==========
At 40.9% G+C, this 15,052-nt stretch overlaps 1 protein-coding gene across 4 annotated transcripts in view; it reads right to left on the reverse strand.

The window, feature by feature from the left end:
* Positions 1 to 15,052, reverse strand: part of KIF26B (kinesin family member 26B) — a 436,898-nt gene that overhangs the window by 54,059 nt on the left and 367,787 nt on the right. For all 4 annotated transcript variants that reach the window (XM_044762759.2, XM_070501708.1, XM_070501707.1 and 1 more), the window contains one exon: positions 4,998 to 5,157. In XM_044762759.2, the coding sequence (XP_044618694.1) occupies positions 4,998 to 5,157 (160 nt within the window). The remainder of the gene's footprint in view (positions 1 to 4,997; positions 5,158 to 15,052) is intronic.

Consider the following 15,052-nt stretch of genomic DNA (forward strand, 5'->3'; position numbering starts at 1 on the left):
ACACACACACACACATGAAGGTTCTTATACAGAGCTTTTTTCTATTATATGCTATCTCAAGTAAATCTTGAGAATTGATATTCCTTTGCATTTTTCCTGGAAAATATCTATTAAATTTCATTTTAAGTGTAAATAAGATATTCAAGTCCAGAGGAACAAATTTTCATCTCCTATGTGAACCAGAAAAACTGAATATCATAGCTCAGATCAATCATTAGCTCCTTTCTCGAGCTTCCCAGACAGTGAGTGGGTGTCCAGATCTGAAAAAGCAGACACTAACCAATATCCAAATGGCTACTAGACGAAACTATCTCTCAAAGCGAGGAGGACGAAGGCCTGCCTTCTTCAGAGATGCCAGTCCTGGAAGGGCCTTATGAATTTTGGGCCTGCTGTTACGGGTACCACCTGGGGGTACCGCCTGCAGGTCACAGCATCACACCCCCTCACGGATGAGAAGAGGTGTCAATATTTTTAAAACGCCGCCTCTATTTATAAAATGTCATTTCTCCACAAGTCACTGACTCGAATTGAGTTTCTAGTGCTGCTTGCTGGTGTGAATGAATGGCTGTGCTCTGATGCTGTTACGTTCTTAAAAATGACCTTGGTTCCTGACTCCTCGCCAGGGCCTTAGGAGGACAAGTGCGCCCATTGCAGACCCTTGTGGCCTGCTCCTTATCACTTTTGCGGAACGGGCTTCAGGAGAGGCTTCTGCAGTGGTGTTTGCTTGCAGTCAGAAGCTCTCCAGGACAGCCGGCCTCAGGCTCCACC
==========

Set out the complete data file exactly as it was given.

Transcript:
At 40.9% G+C, this 15,052-nt stretch overlaps 1 protein-coding gene across 4 annotated transcripts in view; it reads right to left on the reverse strand.

The window, feature by feature from the left end:
* Positions 1 to 15,052, reverse strand: part of KIF26B (kinesin family member 26B) — a 436,898-nt gene that overhangs the window by 54,059 nt on the left and 367,787 nt on the right. For all 4 annotated transcript variants that reach the window (XM_044762759.2, XM_070501708.1, XM_070501707.1 and 1 more), the window contains one exon: positions 4,998 to 5,157. In XM_044762759.2, the coding sequence (XP_044618694.1) occupies positions 4,998 to 5,157 (160 nt within the window). The remainder of the gene's footprint in view (positions 1 to 4,997; positions 5,158 to 15,052) is intronic.

Consider the following 15,052-nt stretch of genomic DNA (forward strand, 5'->3'; position numbering starts at 1 on the left):
ACACACACACACACATGAAGGTTCTTATACAGAGCTTTTTTCTATTATATGCTATCTCAAGTAAATCTTGAGAATTGATATTCCTTTGCATTTTTCCTGGAAAATATCTATTAAATTTCATTTTAAGTGTAAATAAGATATTCAAGTCCAGAGGAACAAATTTTCATCTCCTATGTGAACCAGAAAAACTGAATATCATAGCTCAGATCAATCATTAGCTCCTTTCTCGAGCTTCCCAGACAGTGAGTGGGTGTCCAGATCTGAAAAAGCAGACACTAACCAATATCCAAATGGCTACTAGACGAAACTATCTCTCAAAGCGAGGAGGACGAAGGCCTGCCTTCTTCAGAGATGCCAGTCCTGGAAGGGCCTTATGAATTTTGGGCCTGCTGTTACGGGTACCACCTGGGGGTACCGCCTGCAGGTCACAGCATCACACCCCCTCACGGATGAGAAGAGGTGTCAATATTTTTAAAACGCCGCCTCTATTTATAAAATGTCATTTCTCCACAAGTCACTGACTCGAATTGAGTTTCTAGTGCTGCTTGCTGGTGTGAATGAATGGCTGTGCTCTGATGCTGTTACGTTCTTAAAAATGACCTTGGTTCCTGACTCCTCGCCAGGGCCTTAGGAGGACAAGTGCGCCCATTGCAGACCCTTGTGGCCTGCTCCTTATCACTTTTGCGGAACGGGCTTCAGGAGAGGCTTCTGCAGTGGTGTTTGCTTGCAGTCAGAAGCTCTCCAGGACAGCCGGCCTCAGGCTCCACC